Tuesday, 15 December 2020

Assur

This was part of a wall relief was found inside a well within the courtyard of the temple of Assur at the city of Ashur, the capital city of the Assyrians...Gypsum. First half of the second millennium BCE. The Pergamon Museum, Berlin.


The central part of the relief depicts a male deity. He holds two long branches, and two ibex goats (standing on their hind legs) appear to eat from these branches. Two other identical branches seem to grow out the bottom half of his body...

Two smaller figures, identified as female deities, stand on each of his sides, holding two jars from which water flows out...

Official interpretation: Probably this bearded deity represents the god Assur, while the goddesses protect the plant and animal world in this city...I would not agree with this entirely...

I kind of agree with the main deity being identified as Assur. One of his epithets was "šadû rabû" (great mountain) and if we look at his skirt, kilt, we can see that it is "decorated" with the same design that Sumerians and Akkadians used to depict mountains...

The great mountain is not any one mountain in particular. It is the collective name for the North-Eastern mountains and highlands, where we find the source of both Tigris and Euphrates...

The climatic year in this part of the world is divided into wet, cool season (Nov-Apr) and dry, hot season (May-Oct).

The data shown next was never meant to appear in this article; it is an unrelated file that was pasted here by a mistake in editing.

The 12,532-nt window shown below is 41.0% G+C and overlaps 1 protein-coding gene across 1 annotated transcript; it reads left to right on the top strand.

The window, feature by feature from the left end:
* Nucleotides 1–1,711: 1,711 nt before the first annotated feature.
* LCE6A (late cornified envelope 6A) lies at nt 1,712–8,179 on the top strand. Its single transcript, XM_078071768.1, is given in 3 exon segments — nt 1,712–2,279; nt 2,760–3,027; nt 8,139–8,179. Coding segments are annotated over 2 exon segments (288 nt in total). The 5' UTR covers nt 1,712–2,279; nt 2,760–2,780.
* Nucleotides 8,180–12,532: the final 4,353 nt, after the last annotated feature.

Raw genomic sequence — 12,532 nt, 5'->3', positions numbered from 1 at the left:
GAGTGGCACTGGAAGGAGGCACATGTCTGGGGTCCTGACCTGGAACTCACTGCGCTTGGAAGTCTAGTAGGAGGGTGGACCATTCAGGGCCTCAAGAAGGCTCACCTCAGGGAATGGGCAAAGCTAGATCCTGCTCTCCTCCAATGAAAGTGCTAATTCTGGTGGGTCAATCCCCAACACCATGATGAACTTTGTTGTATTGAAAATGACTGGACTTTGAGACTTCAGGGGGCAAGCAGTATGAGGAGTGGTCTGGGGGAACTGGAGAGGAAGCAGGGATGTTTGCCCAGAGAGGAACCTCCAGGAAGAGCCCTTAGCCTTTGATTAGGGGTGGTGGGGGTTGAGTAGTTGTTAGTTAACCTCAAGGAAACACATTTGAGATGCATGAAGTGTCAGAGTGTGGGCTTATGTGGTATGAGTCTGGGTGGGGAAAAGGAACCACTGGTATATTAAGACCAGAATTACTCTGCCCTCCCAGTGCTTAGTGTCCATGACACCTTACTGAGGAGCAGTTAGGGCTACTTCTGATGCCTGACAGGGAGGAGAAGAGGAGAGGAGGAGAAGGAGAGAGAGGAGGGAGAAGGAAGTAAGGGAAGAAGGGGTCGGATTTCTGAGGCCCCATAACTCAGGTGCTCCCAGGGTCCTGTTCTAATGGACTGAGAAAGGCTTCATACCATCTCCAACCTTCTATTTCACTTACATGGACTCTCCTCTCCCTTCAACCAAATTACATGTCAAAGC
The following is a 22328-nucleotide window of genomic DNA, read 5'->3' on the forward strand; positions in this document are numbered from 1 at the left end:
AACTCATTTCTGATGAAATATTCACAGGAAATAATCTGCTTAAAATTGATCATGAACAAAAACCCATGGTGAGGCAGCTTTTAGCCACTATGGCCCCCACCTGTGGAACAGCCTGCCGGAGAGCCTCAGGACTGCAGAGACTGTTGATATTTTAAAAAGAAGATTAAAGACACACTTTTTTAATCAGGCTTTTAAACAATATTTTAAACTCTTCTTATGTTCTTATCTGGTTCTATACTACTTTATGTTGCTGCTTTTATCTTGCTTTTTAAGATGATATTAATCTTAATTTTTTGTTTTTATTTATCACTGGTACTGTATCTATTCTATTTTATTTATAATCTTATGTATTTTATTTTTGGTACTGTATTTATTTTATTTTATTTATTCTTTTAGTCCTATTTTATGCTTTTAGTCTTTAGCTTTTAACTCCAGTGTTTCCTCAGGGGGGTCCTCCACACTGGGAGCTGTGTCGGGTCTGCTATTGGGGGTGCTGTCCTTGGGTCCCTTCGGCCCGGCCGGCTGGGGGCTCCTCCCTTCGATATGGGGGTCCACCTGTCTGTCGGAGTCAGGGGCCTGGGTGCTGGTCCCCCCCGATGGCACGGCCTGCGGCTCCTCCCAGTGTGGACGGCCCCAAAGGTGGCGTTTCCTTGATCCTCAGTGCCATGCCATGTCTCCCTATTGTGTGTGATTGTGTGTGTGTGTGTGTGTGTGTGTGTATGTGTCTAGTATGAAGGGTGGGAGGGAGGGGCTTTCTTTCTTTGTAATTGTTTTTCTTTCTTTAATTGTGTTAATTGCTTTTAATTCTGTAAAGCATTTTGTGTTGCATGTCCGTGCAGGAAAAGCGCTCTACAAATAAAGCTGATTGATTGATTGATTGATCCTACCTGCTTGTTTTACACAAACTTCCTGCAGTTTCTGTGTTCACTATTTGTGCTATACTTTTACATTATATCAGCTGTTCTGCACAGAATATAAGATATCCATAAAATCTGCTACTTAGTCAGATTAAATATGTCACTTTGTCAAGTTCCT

The start of the wet season coincides with the start of the Ibex mating season characterised by fighting upright. Ibex is used here as a calendar marker...

The rain brought by the "dancing" ibexes, revives the nature and makes everything in the lowlands green again after months of scorching heat and drought...Hence green branches growing out of the god's body and held by the god. Munched by the ibexes...

This rain also feeds the two rivers, which are depicted by the two small "goddesses" with jars overflowing in two flows. In Sumerian art this jar with two flows was always used to symbolise the two rivers, Tigris and Euphrates...

However, the water supplied by the rain during the rain season (Nov-Apr) is nothing compared to the water supplied by the snowmelt from the "Great Mountain" (Feb-Jul). 

The snow falls on the mountains starting from Oct-Nov. The snowmelt, starts in Feb-Mar. 



The snow melt increases suddenly in Apr-May.


It is this snowmelt that creates the life giving annual flood of Tigris and Euphrates which makes Mesopotamia fertile...The flood:


Euphrates flow


Tigris flow



Which is what is depicted on this relief found in a well.

O Assur, The Great Mountain, you who is covered with snow, when Ibex goats are mating, and the rain is turning everything green, fill the two rivers with overflowing water...

Amen...

Now check the "zodiac sign" for Apr-May, the peak flow of Tigris and Euphrates. Yes it's Taurus... 

And then the Assur's and Assyrian iconography...Any idea why bulls on Assyrian standards?

For those who want to read about solar year animal calendar markers from around the Eurasia and North Africa have a look at this jump page. Work in progress... 

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